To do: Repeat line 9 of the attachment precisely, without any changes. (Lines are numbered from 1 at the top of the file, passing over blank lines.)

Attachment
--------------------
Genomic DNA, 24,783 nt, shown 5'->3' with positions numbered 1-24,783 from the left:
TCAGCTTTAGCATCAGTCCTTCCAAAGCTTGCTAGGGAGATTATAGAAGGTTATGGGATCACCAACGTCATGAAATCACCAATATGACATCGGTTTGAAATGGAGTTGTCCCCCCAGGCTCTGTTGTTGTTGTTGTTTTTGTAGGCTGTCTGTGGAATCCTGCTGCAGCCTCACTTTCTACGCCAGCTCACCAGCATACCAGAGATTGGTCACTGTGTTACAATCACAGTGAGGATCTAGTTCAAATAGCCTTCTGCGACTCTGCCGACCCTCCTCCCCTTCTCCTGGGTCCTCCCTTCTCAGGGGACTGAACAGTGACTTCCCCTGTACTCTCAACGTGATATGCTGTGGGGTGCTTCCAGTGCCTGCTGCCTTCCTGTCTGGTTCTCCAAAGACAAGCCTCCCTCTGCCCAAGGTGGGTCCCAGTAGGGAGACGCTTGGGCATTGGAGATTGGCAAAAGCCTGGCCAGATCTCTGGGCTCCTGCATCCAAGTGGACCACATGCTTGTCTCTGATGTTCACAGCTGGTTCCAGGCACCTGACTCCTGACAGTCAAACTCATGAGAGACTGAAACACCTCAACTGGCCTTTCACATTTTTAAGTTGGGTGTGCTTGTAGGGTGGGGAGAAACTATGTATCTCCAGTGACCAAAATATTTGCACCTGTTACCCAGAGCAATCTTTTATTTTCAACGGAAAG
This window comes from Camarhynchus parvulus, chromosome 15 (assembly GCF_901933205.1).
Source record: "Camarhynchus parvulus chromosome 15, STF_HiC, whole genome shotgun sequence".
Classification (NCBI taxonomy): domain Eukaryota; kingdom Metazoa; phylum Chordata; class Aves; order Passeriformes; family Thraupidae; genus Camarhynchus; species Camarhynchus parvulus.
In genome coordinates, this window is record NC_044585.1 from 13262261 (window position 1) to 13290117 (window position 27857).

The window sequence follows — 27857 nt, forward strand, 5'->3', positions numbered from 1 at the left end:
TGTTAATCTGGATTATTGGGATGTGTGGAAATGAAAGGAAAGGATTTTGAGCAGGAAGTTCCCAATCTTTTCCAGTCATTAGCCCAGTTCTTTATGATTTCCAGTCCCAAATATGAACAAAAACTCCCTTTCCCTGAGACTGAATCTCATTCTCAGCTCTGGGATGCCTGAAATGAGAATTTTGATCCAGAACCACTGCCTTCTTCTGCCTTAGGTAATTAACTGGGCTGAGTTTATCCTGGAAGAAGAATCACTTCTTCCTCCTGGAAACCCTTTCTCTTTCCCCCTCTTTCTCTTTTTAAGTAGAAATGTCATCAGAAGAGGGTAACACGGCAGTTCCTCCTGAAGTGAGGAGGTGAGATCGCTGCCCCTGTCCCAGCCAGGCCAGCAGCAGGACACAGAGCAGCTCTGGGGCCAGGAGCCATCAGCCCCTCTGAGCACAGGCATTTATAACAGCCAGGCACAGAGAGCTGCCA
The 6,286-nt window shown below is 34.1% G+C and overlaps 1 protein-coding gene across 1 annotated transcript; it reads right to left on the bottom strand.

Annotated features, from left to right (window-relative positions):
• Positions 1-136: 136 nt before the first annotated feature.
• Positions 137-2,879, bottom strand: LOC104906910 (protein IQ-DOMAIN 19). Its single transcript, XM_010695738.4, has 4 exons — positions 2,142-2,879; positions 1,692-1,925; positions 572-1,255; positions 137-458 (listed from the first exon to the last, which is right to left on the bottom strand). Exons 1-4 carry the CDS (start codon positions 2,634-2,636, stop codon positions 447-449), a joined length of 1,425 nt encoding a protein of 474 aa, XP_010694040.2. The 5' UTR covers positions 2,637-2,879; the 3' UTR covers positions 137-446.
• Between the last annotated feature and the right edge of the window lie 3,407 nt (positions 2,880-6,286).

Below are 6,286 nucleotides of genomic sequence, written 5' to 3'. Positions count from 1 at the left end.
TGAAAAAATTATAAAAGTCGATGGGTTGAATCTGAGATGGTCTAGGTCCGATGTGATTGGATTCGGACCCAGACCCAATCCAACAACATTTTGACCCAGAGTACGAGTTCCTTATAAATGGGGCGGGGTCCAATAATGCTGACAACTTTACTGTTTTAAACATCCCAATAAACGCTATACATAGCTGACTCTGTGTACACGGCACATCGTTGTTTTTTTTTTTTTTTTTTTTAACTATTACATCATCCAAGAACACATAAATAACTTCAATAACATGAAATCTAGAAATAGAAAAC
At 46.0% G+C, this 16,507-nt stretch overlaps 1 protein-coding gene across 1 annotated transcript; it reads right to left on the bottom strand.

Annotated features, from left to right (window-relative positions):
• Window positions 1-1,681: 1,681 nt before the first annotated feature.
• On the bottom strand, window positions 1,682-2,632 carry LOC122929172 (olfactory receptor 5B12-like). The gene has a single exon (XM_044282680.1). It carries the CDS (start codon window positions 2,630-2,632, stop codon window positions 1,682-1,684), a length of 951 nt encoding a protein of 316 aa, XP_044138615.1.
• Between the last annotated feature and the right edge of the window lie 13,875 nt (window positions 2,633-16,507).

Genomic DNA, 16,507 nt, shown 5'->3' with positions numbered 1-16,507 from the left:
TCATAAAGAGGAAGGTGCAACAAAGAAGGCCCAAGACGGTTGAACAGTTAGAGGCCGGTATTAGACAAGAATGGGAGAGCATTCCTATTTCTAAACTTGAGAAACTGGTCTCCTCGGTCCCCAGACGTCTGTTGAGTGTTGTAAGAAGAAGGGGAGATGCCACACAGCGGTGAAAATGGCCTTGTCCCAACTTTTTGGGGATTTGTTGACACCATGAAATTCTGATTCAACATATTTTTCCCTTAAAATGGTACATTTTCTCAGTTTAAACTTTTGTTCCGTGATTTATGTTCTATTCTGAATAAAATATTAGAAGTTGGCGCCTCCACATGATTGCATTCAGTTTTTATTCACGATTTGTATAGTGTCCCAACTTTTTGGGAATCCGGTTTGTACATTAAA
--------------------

The 6,286-nt window shown below is 34.1% G+C and overlaps 1 protein-coding gene across 1 annotated transcript; it reads right to left on the bottom strand.